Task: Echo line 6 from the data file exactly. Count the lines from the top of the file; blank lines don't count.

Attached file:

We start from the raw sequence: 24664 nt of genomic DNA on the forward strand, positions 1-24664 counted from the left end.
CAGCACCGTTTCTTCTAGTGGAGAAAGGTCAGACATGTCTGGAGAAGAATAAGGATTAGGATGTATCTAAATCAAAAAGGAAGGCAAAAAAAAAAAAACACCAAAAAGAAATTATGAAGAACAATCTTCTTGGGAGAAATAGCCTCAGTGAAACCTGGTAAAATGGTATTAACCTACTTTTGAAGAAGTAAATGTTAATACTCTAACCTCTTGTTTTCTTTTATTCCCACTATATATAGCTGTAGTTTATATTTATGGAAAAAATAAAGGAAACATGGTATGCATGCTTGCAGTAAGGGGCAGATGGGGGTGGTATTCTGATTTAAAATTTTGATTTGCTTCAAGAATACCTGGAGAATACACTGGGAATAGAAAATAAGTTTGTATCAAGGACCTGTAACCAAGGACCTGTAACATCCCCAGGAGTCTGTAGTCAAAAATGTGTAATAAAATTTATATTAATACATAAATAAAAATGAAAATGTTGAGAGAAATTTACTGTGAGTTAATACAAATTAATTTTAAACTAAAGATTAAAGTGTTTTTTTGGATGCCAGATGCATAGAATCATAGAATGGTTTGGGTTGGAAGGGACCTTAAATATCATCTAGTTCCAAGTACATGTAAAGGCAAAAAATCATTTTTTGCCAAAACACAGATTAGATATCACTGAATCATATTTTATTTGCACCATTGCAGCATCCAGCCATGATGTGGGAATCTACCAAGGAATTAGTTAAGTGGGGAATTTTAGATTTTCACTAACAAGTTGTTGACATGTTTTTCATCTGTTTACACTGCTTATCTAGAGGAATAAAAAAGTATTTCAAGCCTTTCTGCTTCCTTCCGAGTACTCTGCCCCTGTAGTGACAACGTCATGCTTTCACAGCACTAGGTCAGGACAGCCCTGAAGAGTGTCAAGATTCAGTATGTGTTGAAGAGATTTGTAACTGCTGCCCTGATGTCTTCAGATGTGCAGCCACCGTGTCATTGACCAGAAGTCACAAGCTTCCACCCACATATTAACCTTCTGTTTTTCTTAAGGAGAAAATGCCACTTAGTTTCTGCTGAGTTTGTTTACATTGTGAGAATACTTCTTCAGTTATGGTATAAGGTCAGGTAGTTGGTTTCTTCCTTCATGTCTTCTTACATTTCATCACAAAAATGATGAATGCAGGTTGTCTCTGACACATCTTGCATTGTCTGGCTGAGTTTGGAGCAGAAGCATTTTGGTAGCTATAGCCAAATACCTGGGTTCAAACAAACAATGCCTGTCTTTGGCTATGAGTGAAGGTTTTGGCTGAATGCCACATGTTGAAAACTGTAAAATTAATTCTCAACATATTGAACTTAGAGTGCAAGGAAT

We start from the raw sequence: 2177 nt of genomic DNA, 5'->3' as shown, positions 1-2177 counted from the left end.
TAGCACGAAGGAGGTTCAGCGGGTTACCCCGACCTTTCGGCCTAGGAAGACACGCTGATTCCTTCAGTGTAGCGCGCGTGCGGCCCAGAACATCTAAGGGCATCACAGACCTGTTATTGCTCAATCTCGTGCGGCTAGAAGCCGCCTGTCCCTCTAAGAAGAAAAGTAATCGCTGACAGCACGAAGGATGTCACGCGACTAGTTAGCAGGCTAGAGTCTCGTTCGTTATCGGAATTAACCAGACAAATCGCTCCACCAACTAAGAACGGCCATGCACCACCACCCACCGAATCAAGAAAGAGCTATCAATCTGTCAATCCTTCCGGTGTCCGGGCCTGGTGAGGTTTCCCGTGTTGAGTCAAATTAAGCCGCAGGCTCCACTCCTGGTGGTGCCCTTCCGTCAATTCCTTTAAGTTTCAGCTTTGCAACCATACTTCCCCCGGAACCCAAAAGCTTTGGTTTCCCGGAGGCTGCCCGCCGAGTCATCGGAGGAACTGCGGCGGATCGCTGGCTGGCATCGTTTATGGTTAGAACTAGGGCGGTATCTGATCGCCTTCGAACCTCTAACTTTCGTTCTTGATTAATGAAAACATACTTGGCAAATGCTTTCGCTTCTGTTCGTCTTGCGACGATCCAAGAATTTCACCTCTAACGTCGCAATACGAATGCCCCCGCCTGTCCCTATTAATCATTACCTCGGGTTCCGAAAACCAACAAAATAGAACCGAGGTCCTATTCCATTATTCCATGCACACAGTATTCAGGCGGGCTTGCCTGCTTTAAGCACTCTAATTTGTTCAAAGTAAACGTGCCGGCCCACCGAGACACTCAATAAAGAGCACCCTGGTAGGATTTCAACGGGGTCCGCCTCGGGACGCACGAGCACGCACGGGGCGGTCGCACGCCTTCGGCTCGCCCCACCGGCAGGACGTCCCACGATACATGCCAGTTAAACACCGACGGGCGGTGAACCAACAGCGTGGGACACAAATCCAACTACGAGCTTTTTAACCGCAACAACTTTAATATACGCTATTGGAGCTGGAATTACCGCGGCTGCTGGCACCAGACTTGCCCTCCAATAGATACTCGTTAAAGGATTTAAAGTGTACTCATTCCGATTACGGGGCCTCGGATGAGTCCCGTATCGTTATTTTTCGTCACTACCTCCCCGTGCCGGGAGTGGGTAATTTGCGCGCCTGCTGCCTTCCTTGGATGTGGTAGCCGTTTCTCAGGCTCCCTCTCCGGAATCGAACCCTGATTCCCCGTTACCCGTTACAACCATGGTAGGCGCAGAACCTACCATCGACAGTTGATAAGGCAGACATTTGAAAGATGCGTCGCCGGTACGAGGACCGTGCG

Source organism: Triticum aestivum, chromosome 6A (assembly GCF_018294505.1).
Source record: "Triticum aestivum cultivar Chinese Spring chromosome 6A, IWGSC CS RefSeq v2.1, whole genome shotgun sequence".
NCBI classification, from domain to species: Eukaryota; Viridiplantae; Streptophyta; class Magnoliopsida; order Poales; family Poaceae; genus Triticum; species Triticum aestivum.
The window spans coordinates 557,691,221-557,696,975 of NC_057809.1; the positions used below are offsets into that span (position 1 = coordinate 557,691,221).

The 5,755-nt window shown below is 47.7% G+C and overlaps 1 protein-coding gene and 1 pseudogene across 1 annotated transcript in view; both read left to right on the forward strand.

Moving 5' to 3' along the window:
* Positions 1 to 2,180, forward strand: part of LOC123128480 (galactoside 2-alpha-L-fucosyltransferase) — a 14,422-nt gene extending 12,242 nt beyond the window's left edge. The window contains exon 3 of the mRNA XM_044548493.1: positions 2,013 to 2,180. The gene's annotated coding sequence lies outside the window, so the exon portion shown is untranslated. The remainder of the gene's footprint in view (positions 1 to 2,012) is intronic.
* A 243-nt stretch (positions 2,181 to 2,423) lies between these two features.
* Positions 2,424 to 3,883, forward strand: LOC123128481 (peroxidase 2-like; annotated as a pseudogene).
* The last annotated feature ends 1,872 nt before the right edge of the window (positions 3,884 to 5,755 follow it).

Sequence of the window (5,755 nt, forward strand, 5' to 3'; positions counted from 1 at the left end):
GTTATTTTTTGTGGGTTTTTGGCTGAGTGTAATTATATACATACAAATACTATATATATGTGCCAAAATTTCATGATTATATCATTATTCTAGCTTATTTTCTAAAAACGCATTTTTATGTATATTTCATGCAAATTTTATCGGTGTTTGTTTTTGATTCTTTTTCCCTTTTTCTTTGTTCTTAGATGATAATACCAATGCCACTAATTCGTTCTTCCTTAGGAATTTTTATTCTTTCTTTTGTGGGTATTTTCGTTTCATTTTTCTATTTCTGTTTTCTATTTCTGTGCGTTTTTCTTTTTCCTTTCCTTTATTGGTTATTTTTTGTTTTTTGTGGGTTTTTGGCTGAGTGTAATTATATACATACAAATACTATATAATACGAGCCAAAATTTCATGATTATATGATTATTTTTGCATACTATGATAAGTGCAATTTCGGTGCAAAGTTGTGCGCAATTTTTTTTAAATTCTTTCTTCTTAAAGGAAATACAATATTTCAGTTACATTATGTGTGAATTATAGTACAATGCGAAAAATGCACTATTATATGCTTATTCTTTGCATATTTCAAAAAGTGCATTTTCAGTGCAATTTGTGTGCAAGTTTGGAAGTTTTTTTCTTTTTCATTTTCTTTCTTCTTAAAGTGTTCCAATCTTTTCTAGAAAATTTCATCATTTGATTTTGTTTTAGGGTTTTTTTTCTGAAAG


Source record: "Triticum aestivum cultivar Chinese Spring chromosome 6A, IWGSC CS RefSeq v2.1, whole genome shotgun sequence".